Secretary of Defense Lloyd Austin has taken the highly unusual step of activating the Civil Reserve Air Fleet, asking U.S. airlines and charter carriers to transport Afghan evacuees from locations in the Middle East and Europe to other areas of the world.
In a statement the Pentagon said on Sunday that Austin called for a first stage mobilization of CRAF to perform airlift services. This first stage asks for a limited amount of aircraft — three each from American Airlines, Atlas Air, Delta Air Lines and Omni Air; two from Hawaiian Airlines; and four Boeing 777s from United Airlines, for a total of 18 planes.
“CRAF activated aircraft will not fly into Hamid Karzai International Airport in Kabul,” Defense officials said. “They will be used for the onward movement of passengers from temporary safe havens and interim staging bases. Activating CRAF increases passenger movement beyond organic capability and allows military aircraft to focus on operations in and out of in Kabul.”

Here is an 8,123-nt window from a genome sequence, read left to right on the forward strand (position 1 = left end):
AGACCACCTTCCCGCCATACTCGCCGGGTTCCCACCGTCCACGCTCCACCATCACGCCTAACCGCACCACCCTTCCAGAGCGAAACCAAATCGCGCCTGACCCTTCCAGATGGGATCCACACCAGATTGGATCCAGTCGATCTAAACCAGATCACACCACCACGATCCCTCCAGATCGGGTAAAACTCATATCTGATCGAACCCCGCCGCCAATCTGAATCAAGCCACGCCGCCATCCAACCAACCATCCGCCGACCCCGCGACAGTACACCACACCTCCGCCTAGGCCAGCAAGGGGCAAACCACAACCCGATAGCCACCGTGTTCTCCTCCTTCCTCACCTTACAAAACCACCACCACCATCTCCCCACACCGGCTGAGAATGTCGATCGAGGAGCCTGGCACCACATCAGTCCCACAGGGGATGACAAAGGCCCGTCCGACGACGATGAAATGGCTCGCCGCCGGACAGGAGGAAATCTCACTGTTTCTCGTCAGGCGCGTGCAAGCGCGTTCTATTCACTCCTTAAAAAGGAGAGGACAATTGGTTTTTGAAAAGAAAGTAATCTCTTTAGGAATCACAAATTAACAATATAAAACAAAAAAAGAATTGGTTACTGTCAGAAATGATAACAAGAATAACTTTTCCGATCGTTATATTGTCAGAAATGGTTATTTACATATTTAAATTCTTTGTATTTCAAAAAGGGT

DoD said it “does not anticipate a major impact to commercial flights from this activation.”
Airlines on Friday were asked to get ready in case they would be needed to ferry thousands of people who have been rescued from Kabul since the Taliban took over Aug. 15. Military aircraft have moved approximately 7,000 U.S. citizens and personnel, Special Immigrant Visa applicants and other at-risk individuals from Afghanistan to locations such as Ramstein Air Base in Germany and Al Udeid Air Base in Qatar.
This is only the third time the CRAF has been activated since it was created after World War II. The CRAF was established in 1951 as an emergency authorization to use commercial and charter planes to augment airlift and resupply missions. It was previously used during Operations Desert Shield/Desert Storm in 1990 and again in 2003 in support of Operation Iraqi Freedom.